When /bin/sh Attacks: Revisiting "Automate All the Things"

Wednesday, October 30, 2019 - 4:00 pm4:45 pm

J. Paul Reed, Netflix


The HBO hit series Westworld tells us of a place where we can "Live without limits!" This promise might remind us of the "magic" with which automation is often spoken about. To be sure, automation is a cornerstone of DevOps, SRE, and modern operations practices, the A in DevOps' venerable CAMS, and the subject of one of its oldest, most famous memes: "Automate ALL the things."

But are there processes we shouldn't automate? What if HOW we automate actively causes us and the systems we're responsible for harm? We'll take a look what human factors have to do with automation as well as at some of the impacts and challenges pervasive automation has presented for systems administrator and SREs, along with some important considerations when automating our complex, living socio-technical systems, and some strategies to cope when the shell scripts strike back!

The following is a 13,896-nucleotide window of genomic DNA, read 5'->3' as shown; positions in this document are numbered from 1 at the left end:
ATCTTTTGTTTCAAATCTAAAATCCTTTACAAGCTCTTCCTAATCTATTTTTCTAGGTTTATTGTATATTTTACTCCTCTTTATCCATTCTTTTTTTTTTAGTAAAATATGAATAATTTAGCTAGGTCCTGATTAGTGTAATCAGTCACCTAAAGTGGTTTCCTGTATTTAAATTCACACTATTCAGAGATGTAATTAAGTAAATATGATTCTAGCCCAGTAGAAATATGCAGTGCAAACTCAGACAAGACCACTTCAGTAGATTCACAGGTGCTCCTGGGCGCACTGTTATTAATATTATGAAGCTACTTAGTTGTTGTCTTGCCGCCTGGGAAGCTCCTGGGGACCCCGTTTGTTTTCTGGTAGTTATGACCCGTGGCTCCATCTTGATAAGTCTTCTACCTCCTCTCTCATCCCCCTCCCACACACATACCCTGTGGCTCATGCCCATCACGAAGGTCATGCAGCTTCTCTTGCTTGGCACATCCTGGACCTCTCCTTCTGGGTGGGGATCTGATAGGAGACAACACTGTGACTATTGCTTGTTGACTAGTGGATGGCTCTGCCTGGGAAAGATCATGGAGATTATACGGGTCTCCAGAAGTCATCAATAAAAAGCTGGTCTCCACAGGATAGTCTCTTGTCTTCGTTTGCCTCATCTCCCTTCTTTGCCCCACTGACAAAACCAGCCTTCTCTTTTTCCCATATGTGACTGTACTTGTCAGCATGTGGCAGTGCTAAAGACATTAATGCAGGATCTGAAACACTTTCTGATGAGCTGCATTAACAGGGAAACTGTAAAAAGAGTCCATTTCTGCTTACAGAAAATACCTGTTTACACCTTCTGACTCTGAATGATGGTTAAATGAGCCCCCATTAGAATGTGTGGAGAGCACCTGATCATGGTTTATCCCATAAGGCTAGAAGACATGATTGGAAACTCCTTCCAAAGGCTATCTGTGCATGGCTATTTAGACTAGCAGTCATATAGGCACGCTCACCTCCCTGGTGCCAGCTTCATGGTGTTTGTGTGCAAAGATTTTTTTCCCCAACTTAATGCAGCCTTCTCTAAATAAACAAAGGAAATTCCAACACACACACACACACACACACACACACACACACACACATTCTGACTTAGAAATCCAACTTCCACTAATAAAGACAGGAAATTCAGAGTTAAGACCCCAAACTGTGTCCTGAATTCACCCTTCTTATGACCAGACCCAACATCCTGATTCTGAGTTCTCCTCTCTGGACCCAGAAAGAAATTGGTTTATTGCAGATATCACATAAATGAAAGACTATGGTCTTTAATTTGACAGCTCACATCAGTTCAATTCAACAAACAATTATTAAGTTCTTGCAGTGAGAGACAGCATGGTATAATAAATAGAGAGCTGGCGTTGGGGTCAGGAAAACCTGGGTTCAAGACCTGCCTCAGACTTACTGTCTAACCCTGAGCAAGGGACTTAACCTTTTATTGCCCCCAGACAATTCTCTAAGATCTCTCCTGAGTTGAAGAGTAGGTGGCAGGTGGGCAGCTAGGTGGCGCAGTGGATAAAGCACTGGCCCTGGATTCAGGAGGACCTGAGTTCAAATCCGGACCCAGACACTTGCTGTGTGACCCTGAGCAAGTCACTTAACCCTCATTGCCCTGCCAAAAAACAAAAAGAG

J. Paul Reed, Netflix

J. Paul Reed has over twenty years experience in the trenches as a build/release and operations engineer, working with such companies as VMware, Mozilla, Postbox, Symantec, and Salesforce.

He's worked across a number of industries, from financial services to cloud-based infrastructure to health care, with teams ranging from 2 to 2,500 on everything from tooling, operational analysis and improvement, cultural transformation, and business value optimization. He's currently a member of Netflix's CORE SRE team, focusing on resilience engineering and human factors in distributed socio-technical systems.

@conference {240872,
author = {J. Paul Reed},
title = {When /bin/sh Attacks: Revisiting "Automate All the Things"},
year = {2019},
address = {Portland, OR},
publisher = {USENIX Association},
month = oct

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